Archive for February, 2011

How the bad guys use social media: An interview with Todd Shipley

Monday, February 28th, 2011

Hardly a day goes by when the news isn’t reporting criminal use of social media to find and groom victims, start and fuel gang wars, or exploit other weaknesses. Todd Shipley joined Spark CBC host Nora Young last week to talk about some of these issues, along with how police can use social media to find the activity.

Listen to the 20-minute interview now to find out:

  • How criminals exploit their victims’ weaknesses, along with their own need for social connections
  • The importance of looking beyond the physical crime scene to its virtual extension
  • The social and technical skills police need to document online and other digital evidence before it gets to detectives
  • How online or cloud investigation is similar to network forensics (and unlike computer forensics)
  • What legal requirements police need to abide by when they go online

Got questions about Todd’s interview? Leave us a comment!

Tracing IP Addresses: Q&A

Friday, February 18th, 2011

We were very pleased to welcome back Dr. Gary Kessler to our “Online Investigations Basics” webinar series this week. Once again Dr. Kessler discussed some of the background and tools relevant to tracing IP addresses. Below is his companion presentation:

During the session, we took several questions from some of our listeners. One person asked whether tracing IP addresses overseas was any different from tracing them domestically. Answer: not technically; the overall process remains the same, but whether American investigators can secure foreign cooperation is a different question. The best bet is for investigators to contact legal representatives in American embassies for help dealing with law enforcement in another country.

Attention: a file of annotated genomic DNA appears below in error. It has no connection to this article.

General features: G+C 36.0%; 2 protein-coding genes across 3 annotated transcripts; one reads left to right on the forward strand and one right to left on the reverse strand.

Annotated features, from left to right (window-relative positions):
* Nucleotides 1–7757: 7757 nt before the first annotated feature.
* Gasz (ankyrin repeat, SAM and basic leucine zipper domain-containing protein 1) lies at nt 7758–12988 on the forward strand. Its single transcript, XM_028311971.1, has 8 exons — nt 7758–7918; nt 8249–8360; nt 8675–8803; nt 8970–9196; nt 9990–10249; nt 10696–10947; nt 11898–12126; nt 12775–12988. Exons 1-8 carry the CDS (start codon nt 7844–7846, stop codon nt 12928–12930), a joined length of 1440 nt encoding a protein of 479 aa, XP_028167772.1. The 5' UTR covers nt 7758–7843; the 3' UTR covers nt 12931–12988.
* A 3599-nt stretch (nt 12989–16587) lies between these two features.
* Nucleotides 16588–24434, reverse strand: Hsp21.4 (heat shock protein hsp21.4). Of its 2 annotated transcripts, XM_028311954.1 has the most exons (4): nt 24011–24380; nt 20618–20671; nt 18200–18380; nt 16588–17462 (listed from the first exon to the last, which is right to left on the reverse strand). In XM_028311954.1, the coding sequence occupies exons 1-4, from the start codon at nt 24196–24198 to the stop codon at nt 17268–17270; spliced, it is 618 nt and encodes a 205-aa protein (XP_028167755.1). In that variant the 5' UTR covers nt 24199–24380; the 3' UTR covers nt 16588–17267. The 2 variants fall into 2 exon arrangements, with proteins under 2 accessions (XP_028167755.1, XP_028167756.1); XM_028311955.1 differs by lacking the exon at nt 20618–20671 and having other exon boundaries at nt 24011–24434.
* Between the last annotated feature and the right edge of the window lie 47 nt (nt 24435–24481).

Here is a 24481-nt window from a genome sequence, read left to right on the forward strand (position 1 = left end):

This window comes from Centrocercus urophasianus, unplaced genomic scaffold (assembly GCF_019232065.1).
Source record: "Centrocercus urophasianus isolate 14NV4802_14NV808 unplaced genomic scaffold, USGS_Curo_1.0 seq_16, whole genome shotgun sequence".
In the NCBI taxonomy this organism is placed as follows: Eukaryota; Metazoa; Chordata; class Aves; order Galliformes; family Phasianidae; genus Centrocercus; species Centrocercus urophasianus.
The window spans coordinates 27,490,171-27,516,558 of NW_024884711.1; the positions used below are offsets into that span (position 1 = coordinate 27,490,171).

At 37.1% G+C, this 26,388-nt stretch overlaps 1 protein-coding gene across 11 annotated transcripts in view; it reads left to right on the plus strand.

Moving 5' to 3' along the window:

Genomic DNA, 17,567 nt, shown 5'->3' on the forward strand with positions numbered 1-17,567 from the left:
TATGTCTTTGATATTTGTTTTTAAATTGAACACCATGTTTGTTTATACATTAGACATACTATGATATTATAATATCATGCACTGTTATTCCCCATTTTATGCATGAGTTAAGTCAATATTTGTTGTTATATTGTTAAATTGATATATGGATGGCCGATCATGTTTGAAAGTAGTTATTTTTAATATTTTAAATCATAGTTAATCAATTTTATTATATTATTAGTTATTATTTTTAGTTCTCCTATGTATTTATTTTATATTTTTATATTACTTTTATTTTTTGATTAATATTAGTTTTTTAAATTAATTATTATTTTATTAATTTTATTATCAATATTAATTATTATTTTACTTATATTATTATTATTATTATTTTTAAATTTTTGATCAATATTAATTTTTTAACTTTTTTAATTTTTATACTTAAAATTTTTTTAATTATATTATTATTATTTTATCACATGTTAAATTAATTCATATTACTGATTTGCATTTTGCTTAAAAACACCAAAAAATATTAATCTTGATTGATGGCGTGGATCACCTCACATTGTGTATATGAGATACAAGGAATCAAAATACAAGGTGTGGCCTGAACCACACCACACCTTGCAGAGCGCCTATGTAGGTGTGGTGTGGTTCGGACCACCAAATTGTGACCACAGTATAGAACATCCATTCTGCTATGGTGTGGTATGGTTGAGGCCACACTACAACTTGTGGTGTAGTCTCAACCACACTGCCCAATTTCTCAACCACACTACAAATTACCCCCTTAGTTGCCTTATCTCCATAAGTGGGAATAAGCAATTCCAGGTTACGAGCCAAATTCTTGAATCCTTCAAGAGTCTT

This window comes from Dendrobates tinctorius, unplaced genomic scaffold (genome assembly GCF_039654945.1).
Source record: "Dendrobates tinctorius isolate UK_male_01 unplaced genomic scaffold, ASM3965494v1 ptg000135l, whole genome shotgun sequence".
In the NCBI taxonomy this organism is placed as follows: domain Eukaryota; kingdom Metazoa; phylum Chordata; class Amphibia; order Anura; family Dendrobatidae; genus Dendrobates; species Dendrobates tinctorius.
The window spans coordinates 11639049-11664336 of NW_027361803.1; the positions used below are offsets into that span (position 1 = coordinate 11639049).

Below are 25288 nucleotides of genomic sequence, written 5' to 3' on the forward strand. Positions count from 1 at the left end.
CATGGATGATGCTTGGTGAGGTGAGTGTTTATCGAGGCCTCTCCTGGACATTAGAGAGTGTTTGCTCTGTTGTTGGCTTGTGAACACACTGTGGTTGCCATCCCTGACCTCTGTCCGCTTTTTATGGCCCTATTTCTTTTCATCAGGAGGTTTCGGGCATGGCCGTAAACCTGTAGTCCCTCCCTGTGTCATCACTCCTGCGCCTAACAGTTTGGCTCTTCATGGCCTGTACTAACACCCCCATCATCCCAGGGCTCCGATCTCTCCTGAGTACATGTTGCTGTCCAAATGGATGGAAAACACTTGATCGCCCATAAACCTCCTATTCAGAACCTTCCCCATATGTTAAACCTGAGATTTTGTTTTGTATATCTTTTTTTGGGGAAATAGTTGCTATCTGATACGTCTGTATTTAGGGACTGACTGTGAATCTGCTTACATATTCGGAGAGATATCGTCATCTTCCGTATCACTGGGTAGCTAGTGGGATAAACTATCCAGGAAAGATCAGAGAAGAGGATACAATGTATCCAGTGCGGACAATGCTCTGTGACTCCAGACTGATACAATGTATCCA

Another participant asked whether TCP/IP packets would provide information on what kind of device accessed the Internet; in a related question, someone else asked if MAC addresses from two devices could show that they had been communicating with one another.

By themselves, packets contain no information on the type of device communicating. A device or router is needed to show where an IP address was assigned; the same is true for tracing IP addresses past a private network. And as for MAC addresses, they have only local relevance, not end-to-end applicability.

We wished we could have gotten into more detail about this question: the biggest challenges with tracing IP addresses in the cloud. As the load of traffic increases, and IPv4 addresses diminish (before IPv6 takes hold), more ISPs will begin to allow shared IP addresses. On the flip side, multiple IP addresses will be resolved to single devices.

Again, we’re grateful to Dr. Kessler for taking the time to help educate the community on a complex issue. Have questions? Please contact us. And we’d love to see you at our future “Online Investigations Basics” webinars. In another few weeks, Cynthia Navarro will be talking about online sources of information. We hope you’ll join us!

Our Online Investigations Basics webinar series is back!